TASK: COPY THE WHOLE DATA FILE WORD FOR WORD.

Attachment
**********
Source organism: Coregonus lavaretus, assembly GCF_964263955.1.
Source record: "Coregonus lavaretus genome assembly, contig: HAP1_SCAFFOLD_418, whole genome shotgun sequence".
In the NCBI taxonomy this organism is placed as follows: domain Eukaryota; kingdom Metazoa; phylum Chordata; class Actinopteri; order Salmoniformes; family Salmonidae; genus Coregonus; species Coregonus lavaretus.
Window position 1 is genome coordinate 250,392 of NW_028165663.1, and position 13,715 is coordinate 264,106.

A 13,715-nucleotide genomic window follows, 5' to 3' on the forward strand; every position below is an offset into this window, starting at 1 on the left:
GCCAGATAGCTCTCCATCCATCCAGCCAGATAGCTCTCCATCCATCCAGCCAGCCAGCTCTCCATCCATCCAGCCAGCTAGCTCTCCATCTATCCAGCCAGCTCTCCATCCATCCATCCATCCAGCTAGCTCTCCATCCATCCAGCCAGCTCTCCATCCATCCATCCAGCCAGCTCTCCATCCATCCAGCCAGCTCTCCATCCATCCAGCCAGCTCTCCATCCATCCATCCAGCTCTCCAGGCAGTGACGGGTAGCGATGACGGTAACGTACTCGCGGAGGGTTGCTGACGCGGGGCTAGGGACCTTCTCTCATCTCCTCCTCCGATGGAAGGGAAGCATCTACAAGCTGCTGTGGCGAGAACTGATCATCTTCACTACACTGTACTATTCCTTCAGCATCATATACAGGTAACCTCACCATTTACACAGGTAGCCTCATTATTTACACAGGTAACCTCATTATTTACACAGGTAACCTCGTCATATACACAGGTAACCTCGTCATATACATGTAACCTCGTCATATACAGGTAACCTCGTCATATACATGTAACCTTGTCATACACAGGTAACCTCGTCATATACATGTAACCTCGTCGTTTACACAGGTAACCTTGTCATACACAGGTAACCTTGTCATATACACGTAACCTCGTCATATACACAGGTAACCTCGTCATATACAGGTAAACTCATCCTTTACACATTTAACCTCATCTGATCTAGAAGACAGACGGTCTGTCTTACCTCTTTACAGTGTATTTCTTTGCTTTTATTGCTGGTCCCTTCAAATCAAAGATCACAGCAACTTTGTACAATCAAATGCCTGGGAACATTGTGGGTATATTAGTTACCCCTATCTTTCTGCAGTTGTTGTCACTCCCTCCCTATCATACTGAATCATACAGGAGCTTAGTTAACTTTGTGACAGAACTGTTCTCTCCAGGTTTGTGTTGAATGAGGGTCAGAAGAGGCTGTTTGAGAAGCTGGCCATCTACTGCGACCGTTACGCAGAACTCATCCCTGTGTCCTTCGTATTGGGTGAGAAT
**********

Source organism: Coregonus lavaretus, assembly GCF_964263955.1.
Source record: "Coregonus lavaretus genome assembly, contig: HAP1_SCAFFOLD_418, whole genome shotgun sequence".
In the NCBI taxonomy this organism is placed as follows: domain Eukaryota; kingdom Metazoa; phylum Chordata; class Actinopteri; order Salmoniformes; family Salmonidae; genus Coregonus; species Coregonus lavaretus.
Window position 1 is genome coordinate 250,392 of NW_028165663.1, and position 13,715 is coordinate 264,106.

A 13,715-nucleotide genomic window follows, 5' to 3' on the forward strand; every position below is an offset into this window, starting at 1 on the left:
GCCAGATAGCTCTCCATCCATCCAGCCAGATAGCTCTCCATCCATCCAGCCAGCCAGCTCTCCATCCATCCAGCCAGCTAGCTCTCCATCTATCCAGCCAGCTCTCCATCCATCCATCCATCCAGCTAGCTCTCCATCCATCCAGCCAGCTCTCCATCCATCCATCCAGCCAGCTCTCCATCCATCCAGCCAGCTCTCCATCCATCCAGCCAGCTCTCCATCCATCCATCCAGCTCTCCAGGCAGTGACGGGTAGCGATGACGGTAACGTACTCGCGGAGGGTTGCTGACGCGGGGCTAGGGACCTTCTCTCATCTCCTCCTCCGATGGAAGGGAAGCATCTACAAGCTGCTGTGGCGAGAACTGATCATCTTCACTACACTGTACTATTCCTTCAGCATCATATACAGGTAACCTCACCATTTACACAGGTAGCCTCATTATTTACACAGGTAACCTCATTATTTACACAGGTAACCTCGTCATATACACAGGTAACCTCGTCATATACATGTAACCTCGTCATATACAGGTAACCTCGTCATATACATGTAACCTTGTCATACACAGGTAACCTCGTCATATACATGTAACCTCGTCGTTTACACAGGTAACCTTGTCATACACAGGTAACCTTGTCATATACACGTAACCTCGTCATATACACAGGTAACCTCGTCATATACAGGTAAACTCATCCTTTACACATTTAACCTCATCTGATCTAGAAGACAGACGGTCTGTCTTACCTCTTTACAGTGTATTTCTTTGCTTTTATTGCTGGTCCCTTCAAATCAAAGATCACAGCAACTTTGTACAATCAAATGCCTGGGAACATTGTGGGTATATTAGTTACCCCTATCTTTCTGCAGTTGTTGTCACTCCCTCCCTATCATACTGAATCATACAGGAGCTTAGTTAACTTTGTGACAGAACTGTTCTCTCCAGGTTTGTGTTGAATGAGGGTCAGAAGAGGCTGTTTGAGAAGCTGGCCATCTACTGCGACCGTTACGCAGAACTCATCCCTGTGTCCTTCGTATTGGGTGAGAAT